'When India's adversaries are going all out in information warfare, the Indian Army will have to think out of the box to effectively counter them,' says Colonel S Dinny (retd).
Illustration: Dominic Xavier/Rediff.com
The recent controversy over a proposed code of conduct for veterans of the Indian Army brought to the fore once again the communication gap between the highest policy making establishment in the Indian Army and all other concerned stake-holders.
This was preceded by some other policy issues which were again marred by needless controversies.
In most of the cases it must be noted that the intention of the policy-makers in the Indian Army was truthful and in keeping with the highest professional ethos of the organisation.
But the perceptions created amongst the stake-holders were totally the opposite.
There is thus a perception misalignment on many issues between the highest policy-makers in the Indian Army and all others who are directly or indirectly affected by these policies or decisions.
One of the key reasons for this perception misalignment is due to the lack of effective communication at the highest levels. For obvious reasons, this communication by itself has to be strategic in nature.
Robert T Hasting Jr, who worked in the US department of defence, described strategic communication as the synchronisation of images, actions and words to achieve a desired effect.
Communication is strategic when it is completely consistent with the organisation's mission, vision, values and objectives. The ultimate goal of communication is thus to influence the behaviour of the target audience.
As far as the Indian Army is concerned, the target audience is its serving soldiers and veterans, their families, the Indian public at large and also the minds of the decision-makers and influencers of other foreign countries, especially those who are considered our adversaries.
With the advent of social media, the influence of civil society on the armed forces has increased exponentially.
Gone are the days when troops posted in isolated cantonments and remote places were completely oblivious to the happenings elsewhere. Today's soldier with a smart phone is connected to the entire globe and is being bombarded every single moment with a plethora of both information and misinformation in the form of messages, pictures and videos.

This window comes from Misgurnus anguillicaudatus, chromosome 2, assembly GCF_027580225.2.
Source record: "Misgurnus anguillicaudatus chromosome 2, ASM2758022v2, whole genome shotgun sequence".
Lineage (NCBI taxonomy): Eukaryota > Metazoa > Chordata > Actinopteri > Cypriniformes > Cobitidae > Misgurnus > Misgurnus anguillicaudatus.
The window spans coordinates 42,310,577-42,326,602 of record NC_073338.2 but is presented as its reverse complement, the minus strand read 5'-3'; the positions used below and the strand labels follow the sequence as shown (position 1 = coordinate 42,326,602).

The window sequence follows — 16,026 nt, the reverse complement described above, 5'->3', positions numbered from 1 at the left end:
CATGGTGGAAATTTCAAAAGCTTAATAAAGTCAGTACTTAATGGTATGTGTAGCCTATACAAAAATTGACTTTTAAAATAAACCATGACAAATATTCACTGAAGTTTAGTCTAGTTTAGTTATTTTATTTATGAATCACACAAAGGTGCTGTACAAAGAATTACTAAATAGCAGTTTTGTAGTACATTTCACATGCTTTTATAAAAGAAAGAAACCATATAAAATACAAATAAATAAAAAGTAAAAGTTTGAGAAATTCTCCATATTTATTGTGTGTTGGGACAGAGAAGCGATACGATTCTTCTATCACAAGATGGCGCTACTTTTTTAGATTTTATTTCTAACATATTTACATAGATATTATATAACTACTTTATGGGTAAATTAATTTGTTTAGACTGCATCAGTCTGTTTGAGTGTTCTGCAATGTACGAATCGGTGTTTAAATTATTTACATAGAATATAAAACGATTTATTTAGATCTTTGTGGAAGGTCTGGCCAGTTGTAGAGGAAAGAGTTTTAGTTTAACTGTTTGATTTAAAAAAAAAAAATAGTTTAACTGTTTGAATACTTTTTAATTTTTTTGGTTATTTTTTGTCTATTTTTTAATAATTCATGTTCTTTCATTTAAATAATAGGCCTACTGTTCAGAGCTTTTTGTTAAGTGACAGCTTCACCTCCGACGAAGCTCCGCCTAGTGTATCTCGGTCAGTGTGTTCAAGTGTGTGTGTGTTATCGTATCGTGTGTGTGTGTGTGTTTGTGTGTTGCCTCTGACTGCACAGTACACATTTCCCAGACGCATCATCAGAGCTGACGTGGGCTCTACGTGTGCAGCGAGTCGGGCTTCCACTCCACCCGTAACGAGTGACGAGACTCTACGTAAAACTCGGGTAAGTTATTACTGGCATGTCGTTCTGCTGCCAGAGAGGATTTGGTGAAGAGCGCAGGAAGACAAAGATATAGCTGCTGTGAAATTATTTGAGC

The earlier langar gupshup or 'dining room gossip', which mainly revolved around his battalion, is now based on WhatsApp groups involving his relatives, friends and a whole lot of other social acquaintances or even complete strangers.
In this scenario, even before a policy or a perspective plan is decided by the highest policy-makers, the stake-holders have already discussed it, shared the information or misinformation about it through social media platforms and, most importantly, formed their opinion on it.
If the issue is contentious in nature, then it is immediately taken up by the media and discussed at the national and international level.
However, even in this complex environment, the Indian Army still continues to primarily rely on the traditional method of dissemination of information, both internally and externally. These include the bureaucratic form of letter correspondence, through formal interactions with troops, veterans and families at various levels of commands and also through the use of army intranet.
Apart from this, a limited engagement with media is also carried out for dissemination of information.
The stark contrast is evident between the 'official-correct' information reaching the intended target audience days or even months after it has been disseminated and the 'informal-unofficial' and most of the times 'incorrect' information in the form of WhatsApp or Facebook messages reaching them instantly.
Although the Indian Army does have its presence in social media, for matters of strategic communication it is grossly inadequate.
The policy-makers in the system can no longer remain isolated in this era where 'vulnerabilities to falsehood' is on the rise.
When India's adversaries are going all out in information warfare, the Indian Army will have to think out of the box and break away from the 'traditionalist mentality' to effectively counter them.
The only limitation to this is its own imagination.
The Indian Army must exploit the power of social media constructively, with all due precautions taken, to highlight its key policy issues including the rationale, thereby creating a perception alignment between policy-makers and the intended target audience.
If future conflicts, as stated by Emile Simpson in War From The Ground Up, are going to be centred on the 'competition to impose meaning on people', it is of paramount importance that the Indian Army quickly adapt itself to win the battle of narratives through perception alignment of its own vision and objectives, both within and outside the organisation.
Colonel S Dinny (retd) took voluntary retirement from the Indian Army on October 1, 2019, after serving as an infantry officer for about 22 years in which time he did multiple tenures in the Kashmir valley, the north east and along the Line of Actual Control. He has also served as a military observer with the UN in Congo.